Last Wednesday, when the Dow dropped 360.92 points, 132 members of the House of Representatives—116 of them Democrats, including a majority of committee chairmen and three fourths of the party's freshmen—voted to protect America from Peru's economic might. That country's GDP ($186.6 billion) is smaller than Connecticut's ($204.1 billion); its $8.8 billion worth of exports to America are an imperceptible drop in the enormous bucket of America's $13 trillion economy.
The stock market's current palpitations are not caused by Democrats—who might win the presidency next year and probably will control Congress throughout the next presidential term—voting against free trade. Other causes are sufficient—the price of oil almost hitting $100 a barrel, GM announcing a $39 billion third-quarter loss, a Chinese official intimating that his country might begin dumping some of its mountain of dollar-denominated assets.
Although the House passed the Peru agreement, Democratic opposition shows the growing strength of a long-term fever: A majority of congressional Democrats opposed the North American Free Trade Agreement in 1993. For the first time since the 1920s—which were followed by the grim 1930s—one of the parties is protectionist. Opposition to liberalized trade has become liberal or, as is now said, "progressive."
John Edwards, the shrillness of whose progressivism is inverse to his standing in the polls, urged Congress to reject the Peru agreement. This, although during his single Senate term—his entire governmental experience—he voted for the Andean Trade Preference Act, under which Peru has almost entirely free access to U.S. markets. The agreement he opposes would give U.S. companies reciprocal access to Peru's market.
Edwards would require Peru to adopt more stringent labor and environmental standards than the pact requires. This, in spite of the fact that the pact's standards were negotiated by two very liberal House Democrats (Charlie Rangel and Sander Levin), have been endorsed by the AFL-CIO and are stronger than those in the Chile and Singapore agreements for which Senator Edwards voted. Hillary Clinton, who vows to undo the damage done by what she thinks has been George W. Bush's overbearing unilateralism in dealing with other nations, promises to re-evaluate all existing trade agreements to pressure nations to adopt domestic polices more pleasing to us. Free trade, crucial to the growth of wealth globally since 1945, is in peril. People are playing with fire at a moment when there is economic gasoline spilled all over the place. But overstating problems can be its own form of fire: Recent polls, taken just before the announcements that third-quarter growth was a robust 3.9 percent and that 166,000 jobs were created in October, showed that up to 46 percent of Americans think the economy is in a recession.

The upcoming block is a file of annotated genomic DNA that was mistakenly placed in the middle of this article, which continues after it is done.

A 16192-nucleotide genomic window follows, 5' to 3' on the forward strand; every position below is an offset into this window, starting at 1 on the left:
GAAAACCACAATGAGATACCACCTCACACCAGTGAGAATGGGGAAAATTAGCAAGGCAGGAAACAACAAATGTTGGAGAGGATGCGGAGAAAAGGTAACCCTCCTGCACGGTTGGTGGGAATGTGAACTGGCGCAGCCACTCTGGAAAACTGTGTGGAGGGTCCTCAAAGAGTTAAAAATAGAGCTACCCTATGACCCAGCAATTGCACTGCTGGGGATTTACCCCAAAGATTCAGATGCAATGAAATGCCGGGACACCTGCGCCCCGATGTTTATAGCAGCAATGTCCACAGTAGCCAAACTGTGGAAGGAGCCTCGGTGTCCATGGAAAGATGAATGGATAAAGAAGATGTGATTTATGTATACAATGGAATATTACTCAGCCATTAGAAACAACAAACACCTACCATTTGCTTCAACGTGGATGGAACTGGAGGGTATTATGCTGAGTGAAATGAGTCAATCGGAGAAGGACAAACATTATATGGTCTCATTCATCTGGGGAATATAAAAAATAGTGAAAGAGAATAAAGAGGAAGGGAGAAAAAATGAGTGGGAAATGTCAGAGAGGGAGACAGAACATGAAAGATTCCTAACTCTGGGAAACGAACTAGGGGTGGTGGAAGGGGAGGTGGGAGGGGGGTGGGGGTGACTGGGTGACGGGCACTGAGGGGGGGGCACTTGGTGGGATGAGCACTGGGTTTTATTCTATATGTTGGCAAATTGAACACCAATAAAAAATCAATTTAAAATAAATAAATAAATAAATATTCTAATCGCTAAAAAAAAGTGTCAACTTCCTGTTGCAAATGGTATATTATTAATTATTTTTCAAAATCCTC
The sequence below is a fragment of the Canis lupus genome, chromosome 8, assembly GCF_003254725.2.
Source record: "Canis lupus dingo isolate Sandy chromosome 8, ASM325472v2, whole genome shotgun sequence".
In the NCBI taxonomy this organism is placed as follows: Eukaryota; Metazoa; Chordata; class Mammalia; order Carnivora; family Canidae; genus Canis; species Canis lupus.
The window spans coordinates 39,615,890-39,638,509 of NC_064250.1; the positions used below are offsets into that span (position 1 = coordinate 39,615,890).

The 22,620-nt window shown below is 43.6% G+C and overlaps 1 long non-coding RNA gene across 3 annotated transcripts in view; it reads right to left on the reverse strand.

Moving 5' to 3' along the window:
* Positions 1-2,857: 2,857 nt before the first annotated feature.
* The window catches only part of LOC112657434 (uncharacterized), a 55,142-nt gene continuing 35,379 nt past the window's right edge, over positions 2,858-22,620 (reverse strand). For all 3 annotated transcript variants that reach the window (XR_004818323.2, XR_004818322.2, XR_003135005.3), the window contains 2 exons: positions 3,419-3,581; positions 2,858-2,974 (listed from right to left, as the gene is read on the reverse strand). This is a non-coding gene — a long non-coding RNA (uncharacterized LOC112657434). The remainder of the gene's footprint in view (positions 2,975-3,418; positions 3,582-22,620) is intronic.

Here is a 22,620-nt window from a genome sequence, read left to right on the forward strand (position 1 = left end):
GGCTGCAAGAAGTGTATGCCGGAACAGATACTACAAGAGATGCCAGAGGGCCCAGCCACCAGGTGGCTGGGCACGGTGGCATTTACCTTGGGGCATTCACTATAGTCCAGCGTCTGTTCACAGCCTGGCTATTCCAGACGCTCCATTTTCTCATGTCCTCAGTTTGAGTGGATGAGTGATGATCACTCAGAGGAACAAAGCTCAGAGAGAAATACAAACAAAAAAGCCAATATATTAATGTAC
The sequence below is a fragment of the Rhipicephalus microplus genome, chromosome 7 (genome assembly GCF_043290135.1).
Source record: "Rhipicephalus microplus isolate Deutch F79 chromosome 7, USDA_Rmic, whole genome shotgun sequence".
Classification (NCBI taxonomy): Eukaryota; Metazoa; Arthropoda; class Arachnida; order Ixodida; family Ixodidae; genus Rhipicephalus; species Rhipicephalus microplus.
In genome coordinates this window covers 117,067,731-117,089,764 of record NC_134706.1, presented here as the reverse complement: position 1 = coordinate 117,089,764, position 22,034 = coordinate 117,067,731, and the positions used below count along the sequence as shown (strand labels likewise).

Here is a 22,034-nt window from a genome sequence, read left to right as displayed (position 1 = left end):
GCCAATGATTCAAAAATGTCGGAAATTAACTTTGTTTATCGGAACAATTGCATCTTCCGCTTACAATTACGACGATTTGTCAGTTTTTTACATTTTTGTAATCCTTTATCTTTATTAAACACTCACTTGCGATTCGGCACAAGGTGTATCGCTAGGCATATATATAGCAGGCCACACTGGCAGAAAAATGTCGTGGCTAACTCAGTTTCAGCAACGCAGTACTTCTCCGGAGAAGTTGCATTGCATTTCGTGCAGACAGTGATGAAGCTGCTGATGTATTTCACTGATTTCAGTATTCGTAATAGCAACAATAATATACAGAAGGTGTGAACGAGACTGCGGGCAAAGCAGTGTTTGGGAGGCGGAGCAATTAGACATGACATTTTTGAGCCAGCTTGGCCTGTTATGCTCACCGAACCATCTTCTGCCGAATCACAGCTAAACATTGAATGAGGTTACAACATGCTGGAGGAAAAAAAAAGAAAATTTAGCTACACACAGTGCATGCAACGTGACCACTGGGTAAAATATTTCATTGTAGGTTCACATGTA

Granted, the rise in oil prices, which will soon produce higher gasoline prices, comes at an inopportune time. Consumer spending is 70 percent of economic activity. Americans are driving slightly more than they were a year ago, so more costly gasoline will crimp other consumer spending just as the decline in housing values is ending the "wealth" effect, whereby rising values made people feel flush and enabled them to borrow against housing equity to keep their consumption brisk. All this on the eve of the Christmas season, which is crucial to retailers, who are already reporting disappointing sales.
Still, crude oil prices have been here before (in 1981 they reached $93.48 per barrel, in 2007 dollars), and a long expansion began the next year. Today the U.S. economy uses half as much energy per unit of output as it did then. Furthermore, today's rising oil prices are driven not by politically motivated restrictions on supply but by surging worldwide demand, which is a reflection of a healthy global economy. Disparaging lenders has been a favorite pastime down the centuries, and not long ago American lenders were being faulted for not lending enough to borrowers who were only marginally qualified. Today those borrowers are called "subprime" and the lenders who gave them loans are called "predatory." The Wall Street Journal reports, however, that about 80 percent of subprime loans are being repaid on time and another 10 percent are only 30 days delinquent.
GM seems to have seen a tunnel at the end of the light. Its $39 billion loss was partly the result of an accounting decision. It shed deferred tax credits because they were to be used to offset taxes on future profits, and it now seems to think that profits may still be far in the future. So, the economic picture is mixed. So what?
Presidential elections are always epidemics of economic illiteracy and hysteria, for two reasons: The party not holding the White House has an incentive to talk gloomy nonsense, and the media, for whom the phrase "good news" is an oxymoron ("We don't report the planes that land safely"), love crises. In 2004, Democrats spoke of "the worst economy since Hoover" and "Benedict Arnold CEOs." Republicans will, in time, have their wilderness season for spouting nonsensical pessimism.
That can, however, be self-fulfilling: Worried people curtail consumption, wary businesses defer investments. Everyone should remember the witticism that the stock market has predicted nine of the last three recessions.